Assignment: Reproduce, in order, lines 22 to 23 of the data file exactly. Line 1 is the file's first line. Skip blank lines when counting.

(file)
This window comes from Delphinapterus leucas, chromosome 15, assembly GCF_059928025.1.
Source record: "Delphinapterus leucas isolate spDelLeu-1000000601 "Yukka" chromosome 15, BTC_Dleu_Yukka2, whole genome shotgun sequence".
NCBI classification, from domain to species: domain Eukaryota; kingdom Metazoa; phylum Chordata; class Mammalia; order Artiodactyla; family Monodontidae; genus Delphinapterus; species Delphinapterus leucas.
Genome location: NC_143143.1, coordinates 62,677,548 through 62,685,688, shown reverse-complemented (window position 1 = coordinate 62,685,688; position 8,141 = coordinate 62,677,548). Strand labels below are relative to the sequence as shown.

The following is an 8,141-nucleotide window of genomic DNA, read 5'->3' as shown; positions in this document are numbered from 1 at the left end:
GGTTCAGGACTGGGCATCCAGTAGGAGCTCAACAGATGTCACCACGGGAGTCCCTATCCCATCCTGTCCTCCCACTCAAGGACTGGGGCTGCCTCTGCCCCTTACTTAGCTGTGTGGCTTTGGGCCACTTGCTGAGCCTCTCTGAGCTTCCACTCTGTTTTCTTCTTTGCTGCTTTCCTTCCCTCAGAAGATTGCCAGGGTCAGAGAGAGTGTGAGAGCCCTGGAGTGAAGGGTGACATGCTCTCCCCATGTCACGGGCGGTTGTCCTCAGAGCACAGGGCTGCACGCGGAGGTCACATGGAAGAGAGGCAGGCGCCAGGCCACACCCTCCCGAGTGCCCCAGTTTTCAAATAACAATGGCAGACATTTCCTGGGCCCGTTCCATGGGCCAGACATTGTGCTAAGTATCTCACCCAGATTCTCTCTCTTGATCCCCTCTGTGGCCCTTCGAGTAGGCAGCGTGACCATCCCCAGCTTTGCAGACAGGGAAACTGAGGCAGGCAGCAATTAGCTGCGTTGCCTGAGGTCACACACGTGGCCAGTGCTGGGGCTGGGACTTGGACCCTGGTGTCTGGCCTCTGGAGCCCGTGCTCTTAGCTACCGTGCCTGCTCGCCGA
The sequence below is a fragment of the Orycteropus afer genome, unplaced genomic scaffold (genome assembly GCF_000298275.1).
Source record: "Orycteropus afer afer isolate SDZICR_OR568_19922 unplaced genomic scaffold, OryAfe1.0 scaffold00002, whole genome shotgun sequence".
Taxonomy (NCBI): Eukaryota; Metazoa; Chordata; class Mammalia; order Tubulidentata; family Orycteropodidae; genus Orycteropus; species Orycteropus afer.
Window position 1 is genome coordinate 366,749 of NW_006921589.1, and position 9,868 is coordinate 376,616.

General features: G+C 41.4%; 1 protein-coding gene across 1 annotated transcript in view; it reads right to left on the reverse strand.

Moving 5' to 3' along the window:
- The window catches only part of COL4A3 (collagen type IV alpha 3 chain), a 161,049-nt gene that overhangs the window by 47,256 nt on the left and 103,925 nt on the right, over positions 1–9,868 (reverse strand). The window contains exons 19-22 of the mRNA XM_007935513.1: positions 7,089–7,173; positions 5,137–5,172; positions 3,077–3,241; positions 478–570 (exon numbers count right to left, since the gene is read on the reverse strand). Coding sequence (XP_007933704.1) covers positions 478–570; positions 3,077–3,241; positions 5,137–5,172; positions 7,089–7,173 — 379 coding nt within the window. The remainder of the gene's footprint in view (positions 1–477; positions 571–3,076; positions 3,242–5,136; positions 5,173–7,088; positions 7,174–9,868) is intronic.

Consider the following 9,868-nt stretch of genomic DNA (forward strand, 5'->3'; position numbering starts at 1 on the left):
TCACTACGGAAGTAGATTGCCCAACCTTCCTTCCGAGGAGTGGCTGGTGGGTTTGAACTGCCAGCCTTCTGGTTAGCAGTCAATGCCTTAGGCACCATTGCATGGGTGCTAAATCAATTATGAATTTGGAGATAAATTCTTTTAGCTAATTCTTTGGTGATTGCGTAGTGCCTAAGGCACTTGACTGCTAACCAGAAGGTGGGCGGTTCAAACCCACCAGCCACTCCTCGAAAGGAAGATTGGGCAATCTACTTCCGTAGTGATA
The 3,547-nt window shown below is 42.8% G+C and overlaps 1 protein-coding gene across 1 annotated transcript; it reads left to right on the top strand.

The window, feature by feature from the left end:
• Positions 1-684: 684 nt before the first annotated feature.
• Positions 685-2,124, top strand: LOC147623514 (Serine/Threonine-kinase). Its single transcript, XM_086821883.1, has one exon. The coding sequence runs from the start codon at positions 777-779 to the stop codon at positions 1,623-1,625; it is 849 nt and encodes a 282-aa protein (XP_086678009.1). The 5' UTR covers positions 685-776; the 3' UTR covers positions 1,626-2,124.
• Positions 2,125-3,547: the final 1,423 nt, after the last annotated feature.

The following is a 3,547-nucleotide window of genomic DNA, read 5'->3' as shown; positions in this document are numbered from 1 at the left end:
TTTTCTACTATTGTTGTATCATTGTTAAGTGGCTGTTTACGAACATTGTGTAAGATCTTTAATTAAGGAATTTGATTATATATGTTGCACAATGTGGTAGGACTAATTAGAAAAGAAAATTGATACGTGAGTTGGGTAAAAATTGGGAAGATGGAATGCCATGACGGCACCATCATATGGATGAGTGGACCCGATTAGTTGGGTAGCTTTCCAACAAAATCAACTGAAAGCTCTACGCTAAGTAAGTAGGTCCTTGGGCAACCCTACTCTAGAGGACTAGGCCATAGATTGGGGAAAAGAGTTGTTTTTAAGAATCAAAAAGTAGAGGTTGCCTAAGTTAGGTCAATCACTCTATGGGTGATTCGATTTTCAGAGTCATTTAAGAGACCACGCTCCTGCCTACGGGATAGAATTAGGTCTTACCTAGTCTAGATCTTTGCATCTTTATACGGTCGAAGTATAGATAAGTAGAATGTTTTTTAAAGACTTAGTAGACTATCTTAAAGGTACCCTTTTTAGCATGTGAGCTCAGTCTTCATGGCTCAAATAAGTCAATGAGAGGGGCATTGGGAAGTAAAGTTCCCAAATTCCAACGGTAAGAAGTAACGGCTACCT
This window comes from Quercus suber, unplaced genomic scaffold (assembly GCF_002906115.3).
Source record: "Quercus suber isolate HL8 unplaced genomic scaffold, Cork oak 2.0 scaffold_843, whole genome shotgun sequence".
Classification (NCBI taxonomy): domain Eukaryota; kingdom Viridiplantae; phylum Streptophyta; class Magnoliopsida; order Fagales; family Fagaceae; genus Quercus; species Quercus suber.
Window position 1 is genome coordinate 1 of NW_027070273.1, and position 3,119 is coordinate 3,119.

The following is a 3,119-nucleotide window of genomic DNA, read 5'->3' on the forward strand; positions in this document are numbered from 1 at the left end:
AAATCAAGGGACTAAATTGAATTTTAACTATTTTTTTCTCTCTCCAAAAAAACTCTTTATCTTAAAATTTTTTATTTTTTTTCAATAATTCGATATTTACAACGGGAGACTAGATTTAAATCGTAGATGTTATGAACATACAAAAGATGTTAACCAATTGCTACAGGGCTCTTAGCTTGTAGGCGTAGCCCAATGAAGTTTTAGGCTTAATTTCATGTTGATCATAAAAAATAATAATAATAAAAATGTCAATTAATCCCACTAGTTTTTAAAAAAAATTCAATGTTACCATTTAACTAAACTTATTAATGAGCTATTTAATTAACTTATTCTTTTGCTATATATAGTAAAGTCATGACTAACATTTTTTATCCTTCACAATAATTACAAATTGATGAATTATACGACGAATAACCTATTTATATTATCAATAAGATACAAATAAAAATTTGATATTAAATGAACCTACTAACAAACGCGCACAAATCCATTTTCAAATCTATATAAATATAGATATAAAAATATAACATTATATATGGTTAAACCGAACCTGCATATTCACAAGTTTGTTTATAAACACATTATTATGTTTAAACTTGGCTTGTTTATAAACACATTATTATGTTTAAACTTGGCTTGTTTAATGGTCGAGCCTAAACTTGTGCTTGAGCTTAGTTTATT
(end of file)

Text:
TTTTCTACTATTGTTGTATCATTGTTAAGTGGCTGTTTACGAACATTGTGTAAGATCTTTAATTAAGGAATTTGATTATATATGTTGCACAATGTGGTAGGACTAATTAGAAAAGAAAATTGATACGTGAGTTGGGTAAAAATTGGGAAGATGGAATGCCATGACGGCACCATCATATGGATGAGTGGACCCGATTAGTTGGGTAGCTTTCCAACAAAATCAACTGAAAGCTCTACGCTAAGTAAGTAGGTCCTTGGGCAACCCTACTCTAGAGGACTAGGCCATAGATTGGGGAAAAGAGTTGTTTTTAAGAATCAAAAAGTAGAGGTTGCCTAAGTTAGGTCAATCACTCTATGGGTGATTCGATTTTCAGAGTCATTTAAGAGACCACGCTCCTGCCTACGGGATAGAATTAGGTCTTACCTAGTCTAGATCTTTGCATCTTTATACGGTCGAAGTATAGATAAGTAGAATGTTTTTTAAAGACTTAGTAGACTATCTTAAAGGTACCCTTTTTAGCATGTGAGCTCAGTCTTCATGGCTCAAATAAGTCAATGAGAGGGGCATTGGGAAGTAAAGTTCCCAAATTCCAACGGTAAGAAGTAACGGCTACCT
This window comes from Quercus suber, unplaced genomic scaffold (assembly GCF_002906115.3).